• We are 57% white (of various British origins) and 26% white (from non-British origins). We’re 5% Black British, 5% Arab and 9% from mixed/multiple ethnic background.
  • 48% of us went to a state school, 26% attended school outside the UK, 26% went to a fee-paying school.
  • 78% of us went to university and 43% of us were part of the first generation in their family to do so.
  • 22% of us are primary or secondary carers for children. (So we’re pretty committed to be a family-friendly place to work)

Note on method

We did this by sending round a Google Forms questionnaire which you can see here.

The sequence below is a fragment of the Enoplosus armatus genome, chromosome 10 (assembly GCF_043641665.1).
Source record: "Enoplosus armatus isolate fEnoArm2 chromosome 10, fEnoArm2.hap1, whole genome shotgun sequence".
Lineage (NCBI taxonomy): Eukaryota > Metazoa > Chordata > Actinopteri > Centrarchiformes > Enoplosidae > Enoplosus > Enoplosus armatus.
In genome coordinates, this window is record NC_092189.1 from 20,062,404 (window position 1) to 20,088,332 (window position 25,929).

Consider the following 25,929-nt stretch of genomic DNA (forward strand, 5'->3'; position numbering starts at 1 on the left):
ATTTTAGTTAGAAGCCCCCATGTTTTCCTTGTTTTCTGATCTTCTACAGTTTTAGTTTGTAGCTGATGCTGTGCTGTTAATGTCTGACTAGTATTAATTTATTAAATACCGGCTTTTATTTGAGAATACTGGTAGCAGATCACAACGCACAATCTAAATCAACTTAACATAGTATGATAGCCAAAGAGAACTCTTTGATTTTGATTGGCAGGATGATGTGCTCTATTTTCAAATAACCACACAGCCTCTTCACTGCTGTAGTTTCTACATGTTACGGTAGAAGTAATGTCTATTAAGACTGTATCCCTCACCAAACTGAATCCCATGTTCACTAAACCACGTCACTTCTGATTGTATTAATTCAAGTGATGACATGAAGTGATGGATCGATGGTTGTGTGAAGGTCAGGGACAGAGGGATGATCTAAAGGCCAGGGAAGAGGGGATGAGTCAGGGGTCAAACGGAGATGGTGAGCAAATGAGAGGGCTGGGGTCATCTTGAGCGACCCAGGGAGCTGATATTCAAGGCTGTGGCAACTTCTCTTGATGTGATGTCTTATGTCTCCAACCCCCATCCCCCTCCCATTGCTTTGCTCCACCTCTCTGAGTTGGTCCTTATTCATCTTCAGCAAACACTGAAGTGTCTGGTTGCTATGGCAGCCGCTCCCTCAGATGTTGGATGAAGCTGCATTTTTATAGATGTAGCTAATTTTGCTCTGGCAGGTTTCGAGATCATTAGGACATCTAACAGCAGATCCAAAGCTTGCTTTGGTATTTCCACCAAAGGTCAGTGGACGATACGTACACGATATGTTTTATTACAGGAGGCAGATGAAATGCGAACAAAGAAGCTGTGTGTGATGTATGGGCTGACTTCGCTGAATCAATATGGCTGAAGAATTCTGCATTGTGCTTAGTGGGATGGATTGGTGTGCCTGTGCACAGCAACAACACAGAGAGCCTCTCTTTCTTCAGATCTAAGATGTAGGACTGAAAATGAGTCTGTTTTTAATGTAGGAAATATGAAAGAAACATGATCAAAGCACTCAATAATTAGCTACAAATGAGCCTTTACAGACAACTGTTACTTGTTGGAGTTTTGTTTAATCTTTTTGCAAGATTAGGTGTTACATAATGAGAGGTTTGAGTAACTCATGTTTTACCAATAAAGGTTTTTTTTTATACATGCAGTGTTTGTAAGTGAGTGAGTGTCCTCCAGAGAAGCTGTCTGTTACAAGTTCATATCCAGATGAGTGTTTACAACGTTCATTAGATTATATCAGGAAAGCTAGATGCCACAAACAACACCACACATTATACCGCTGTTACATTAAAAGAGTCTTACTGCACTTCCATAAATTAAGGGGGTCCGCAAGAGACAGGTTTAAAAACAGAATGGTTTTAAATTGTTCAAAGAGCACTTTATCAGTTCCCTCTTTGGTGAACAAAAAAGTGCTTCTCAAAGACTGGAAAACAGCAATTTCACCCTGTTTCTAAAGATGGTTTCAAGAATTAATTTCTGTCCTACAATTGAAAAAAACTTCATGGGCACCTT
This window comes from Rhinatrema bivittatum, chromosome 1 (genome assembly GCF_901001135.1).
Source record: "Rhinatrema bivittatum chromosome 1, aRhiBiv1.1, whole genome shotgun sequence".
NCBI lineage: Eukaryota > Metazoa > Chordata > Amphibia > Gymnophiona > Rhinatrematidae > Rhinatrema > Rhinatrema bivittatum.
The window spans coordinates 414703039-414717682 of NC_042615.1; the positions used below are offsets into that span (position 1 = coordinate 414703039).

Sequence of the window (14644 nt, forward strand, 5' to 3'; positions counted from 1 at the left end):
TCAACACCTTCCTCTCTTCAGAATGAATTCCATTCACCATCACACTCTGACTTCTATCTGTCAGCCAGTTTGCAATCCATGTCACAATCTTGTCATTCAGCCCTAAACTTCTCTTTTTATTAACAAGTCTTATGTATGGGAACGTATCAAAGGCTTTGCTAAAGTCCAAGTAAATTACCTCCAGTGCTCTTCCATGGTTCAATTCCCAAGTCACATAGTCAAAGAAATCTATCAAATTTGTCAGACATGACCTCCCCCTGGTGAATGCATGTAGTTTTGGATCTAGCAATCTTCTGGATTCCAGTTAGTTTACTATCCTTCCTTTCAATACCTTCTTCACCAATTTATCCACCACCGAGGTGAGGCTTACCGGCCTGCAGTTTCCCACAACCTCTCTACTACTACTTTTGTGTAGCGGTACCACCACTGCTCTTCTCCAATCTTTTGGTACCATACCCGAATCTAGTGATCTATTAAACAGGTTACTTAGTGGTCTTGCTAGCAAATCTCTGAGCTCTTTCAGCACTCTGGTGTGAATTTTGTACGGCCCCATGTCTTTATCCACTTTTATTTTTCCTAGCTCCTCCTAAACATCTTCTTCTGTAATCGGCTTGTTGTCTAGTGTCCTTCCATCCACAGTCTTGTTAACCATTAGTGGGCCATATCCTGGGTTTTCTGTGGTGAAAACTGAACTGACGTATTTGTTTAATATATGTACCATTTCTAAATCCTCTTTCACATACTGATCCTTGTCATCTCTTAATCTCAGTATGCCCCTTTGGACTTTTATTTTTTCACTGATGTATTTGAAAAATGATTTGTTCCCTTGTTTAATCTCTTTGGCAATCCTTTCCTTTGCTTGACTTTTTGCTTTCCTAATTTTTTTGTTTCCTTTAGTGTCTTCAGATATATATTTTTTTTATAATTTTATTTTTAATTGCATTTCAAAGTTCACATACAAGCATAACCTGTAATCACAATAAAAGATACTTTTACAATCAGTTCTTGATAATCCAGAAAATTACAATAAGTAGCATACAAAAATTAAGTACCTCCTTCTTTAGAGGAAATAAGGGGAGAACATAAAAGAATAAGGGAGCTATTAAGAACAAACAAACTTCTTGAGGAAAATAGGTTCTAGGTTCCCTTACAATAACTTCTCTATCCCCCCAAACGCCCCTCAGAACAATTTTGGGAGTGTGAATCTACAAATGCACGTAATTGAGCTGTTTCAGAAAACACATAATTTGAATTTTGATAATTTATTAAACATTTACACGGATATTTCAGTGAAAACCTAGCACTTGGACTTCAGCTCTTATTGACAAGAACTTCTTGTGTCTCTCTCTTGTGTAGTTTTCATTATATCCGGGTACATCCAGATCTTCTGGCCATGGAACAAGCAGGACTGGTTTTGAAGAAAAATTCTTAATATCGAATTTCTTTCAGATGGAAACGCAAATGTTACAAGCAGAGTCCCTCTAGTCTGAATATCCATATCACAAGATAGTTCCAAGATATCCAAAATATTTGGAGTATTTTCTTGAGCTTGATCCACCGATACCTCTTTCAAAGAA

It’s based on this one (WARNING – Word doc) from the Solicitors Regulation Authority. They seem like the kind of organisation that would have thought this stuff through. If you’d like to use our questionnaire for your study please feel free. Get in touch and we’ll share it.